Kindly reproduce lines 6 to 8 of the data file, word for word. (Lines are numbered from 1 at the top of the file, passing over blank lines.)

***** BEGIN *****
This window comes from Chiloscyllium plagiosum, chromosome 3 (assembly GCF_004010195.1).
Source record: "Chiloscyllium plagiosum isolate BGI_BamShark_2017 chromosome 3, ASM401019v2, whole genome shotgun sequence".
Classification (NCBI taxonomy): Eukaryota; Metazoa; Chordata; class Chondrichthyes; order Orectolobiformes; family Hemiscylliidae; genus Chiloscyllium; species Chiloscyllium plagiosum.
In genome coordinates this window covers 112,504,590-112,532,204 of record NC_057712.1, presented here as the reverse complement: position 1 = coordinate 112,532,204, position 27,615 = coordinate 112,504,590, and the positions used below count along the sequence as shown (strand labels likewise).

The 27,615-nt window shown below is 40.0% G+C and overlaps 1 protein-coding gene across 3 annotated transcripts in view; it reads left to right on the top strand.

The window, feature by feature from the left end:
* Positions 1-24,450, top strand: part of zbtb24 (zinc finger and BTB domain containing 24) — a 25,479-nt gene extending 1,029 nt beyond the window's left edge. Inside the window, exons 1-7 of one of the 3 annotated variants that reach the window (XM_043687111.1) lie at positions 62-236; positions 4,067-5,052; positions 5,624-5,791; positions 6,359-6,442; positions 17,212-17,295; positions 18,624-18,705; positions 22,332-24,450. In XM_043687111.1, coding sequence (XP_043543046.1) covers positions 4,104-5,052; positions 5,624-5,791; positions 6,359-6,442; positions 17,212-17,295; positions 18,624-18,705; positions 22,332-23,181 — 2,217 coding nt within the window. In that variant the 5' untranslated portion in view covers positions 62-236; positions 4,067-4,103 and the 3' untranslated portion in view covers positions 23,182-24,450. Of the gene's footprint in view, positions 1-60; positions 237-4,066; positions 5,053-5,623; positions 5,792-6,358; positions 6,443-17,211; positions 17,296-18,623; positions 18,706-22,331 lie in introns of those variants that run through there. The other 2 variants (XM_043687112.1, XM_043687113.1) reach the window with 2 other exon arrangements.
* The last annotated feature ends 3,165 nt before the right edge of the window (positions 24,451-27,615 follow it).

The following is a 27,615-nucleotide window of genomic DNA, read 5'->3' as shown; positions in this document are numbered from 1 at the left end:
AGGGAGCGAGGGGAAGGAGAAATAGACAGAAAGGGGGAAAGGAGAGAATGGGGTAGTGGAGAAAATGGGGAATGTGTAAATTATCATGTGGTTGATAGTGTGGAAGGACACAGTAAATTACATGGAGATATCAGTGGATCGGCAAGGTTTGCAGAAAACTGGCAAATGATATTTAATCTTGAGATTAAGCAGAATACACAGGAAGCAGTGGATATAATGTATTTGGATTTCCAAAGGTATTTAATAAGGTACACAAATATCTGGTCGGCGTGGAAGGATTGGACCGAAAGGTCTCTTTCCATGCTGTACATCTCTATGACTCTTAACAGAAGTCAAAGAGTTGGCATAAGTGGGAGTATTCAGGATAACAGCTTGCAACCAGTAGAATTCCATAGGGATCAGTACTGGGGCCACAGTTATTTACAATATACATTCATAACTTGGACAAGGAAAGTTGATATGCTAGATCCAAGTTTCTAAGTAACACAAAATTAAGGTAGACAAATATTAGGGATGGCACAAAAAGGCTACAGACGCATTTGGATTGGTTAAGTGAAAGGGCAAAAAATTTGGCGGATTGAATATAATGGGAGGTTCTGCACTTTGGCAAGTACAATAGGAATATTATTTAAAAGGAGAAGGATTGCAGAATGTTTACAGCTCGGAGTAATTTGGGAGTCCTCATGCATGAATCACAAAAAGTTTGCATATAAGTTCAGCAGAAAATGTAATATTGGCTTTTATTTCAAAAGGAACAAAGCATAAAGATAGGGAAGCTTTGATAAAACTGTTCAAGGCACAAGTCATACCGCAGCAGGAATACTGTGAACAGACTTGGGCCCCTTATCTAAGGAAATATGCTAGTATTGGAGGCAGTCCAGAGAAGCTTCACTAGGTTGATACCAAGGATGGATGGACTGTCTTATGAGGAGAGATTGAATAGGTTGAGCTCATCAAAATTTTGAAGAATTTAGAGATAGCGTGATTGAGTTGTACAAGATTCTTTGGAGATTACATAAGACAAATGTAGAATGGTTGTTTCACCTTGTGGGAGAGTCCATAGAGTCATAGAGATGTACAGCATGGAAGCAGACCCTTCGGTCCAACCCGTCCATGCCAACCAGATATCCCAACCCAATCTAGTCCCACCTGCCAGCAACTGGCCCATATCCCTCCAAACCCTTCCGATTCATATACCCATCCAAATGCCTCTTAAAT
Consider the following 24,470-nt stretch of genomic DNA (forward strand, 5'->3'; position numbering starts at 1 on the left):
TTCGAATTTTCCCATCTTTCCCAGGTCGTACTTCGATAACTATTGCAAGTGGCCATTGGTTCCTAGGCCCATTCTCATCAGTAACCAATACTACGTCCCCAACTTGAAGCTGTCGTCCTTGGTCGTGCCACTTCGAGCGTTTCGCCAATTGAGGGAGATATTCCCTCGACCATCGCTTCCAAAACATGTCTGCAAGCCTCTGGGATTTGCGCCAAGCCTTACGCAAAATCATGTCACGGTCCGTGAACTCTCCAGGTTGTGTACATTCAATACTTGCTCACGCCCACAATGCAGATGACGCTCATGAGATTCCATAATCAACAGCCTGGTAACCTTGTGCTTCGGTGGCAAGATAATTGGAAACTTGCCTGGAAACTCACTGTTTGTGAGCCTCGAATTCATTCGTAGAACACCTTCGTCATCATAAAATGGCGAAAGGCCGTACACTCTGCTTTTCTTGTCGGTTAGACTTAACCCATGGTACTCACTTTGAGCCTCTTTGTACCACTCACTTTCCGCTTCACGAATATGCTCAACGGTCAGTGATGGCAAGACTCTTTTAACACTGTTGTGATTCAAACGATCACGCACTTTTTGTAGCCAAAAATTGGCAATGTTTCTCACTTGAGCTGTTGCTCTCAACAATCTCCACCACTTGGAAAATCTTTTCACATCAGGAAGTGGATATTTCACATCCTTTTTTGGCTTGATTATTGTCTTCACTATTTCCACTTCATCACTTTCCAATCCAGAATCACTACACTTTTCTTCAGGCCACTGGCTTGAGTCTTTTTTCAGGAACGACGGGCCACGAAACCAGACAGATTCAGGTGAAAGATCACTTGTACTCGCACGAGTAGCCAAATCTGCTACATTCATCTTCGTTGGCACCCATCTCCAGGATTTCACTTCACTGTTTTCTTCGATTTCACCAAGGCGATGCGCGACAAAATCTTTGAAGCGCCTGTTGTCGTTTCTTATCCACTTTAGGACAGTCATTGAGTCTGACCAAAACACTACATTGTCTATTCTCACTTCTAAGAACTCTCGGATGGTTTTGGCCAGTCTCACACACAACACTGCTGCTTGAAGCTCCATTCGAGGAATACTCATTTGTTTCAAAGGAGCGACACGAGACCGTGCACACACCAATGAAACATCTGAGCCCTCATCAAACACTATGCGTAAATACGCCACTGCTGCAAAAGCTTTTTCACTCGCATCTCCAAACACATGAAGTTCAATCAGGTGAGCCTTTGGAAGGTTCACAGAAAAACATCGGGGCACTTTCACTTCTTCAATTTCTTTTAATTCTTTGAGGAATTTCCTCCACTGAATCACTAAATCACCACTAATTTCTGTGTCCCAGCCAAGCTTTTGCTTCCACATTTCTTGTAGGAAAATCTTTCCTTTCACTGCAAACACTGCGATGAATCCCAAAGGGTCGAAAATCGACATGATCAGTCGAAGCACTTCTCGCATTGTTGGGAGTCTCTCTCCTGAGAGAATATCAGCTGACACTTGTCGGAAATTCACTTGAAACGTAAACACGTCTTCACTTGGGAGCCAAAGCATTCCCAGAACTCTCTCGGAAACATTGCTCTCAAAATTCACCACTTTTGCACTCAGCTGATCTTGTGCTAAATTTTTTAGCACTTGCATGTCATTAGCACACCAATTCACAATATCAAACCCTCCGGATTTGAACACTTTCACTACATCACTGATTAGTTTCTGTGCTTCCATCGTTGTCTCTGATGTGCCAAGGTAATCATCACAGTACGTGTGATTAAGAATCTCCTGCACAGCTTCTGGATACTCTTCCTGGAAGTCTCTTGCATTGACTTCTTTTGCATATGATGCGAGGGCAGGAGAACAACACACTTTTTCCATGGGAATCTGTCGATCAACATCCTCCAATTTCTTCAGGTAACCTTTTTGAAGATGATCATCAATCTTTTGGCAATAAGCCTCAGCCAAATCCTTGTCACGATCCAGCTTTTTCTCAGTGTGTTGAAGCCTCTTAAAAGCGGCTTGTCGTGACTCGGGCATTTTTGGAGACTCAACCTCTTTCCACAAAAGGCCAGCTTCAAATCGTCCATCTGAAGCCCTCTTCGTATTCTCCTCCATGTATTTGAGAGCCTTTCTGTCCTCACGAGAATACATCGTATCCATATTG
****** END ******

The window, feature by feature from the left end:
* Positions 1-24,450, top strand: part of zbtb24 (zinc finger and BTB domain containing 24) — a 25,479-nt gene extending 1,029 nt beyond the window's left edge. Inside the window, exons 1-7 of one of the 3 annotated variants that reach the window (XM_043687111.1) lie at positions 62-236; positions 4,067-5,052; positions 5,624-5,791; positions 6,359-6,442; positions 17,212-17,295; positions 18,624-18,705; positions 22,332-24,450. In XM_043687111.1, coding sequence (XP_043543046.1) covers positions 4,104-5,052; positions 5,624-5,791; positions 6,359-6,442; positions 17,212-17,295; positions 18,624-18,705; positions 22,332-23,181 — 2,217 coding nt within the window. In that variant the 5' untranslated portion in view covers positions 62-236; positions 4,067-4,103 and the 3' untranslated portion in view covers positions 23,182-24,450. Of the gene's footprint in view, positions 1-60; positions 237-4,066; positions 5,053-5,623; positions 5,792-6,358; positions 6,443-17,211; positions 17,296-18,623; positions 18,706-22,331 lie in introns of those variants that run through there. The other 2 variants (XM_043687112.1, XM_043687113.1) reach the window with 2 other exon arrangements.
* The last annotated feature ends 3,165 nt before the right edge of the window (positions 24,451-27,615 follow it).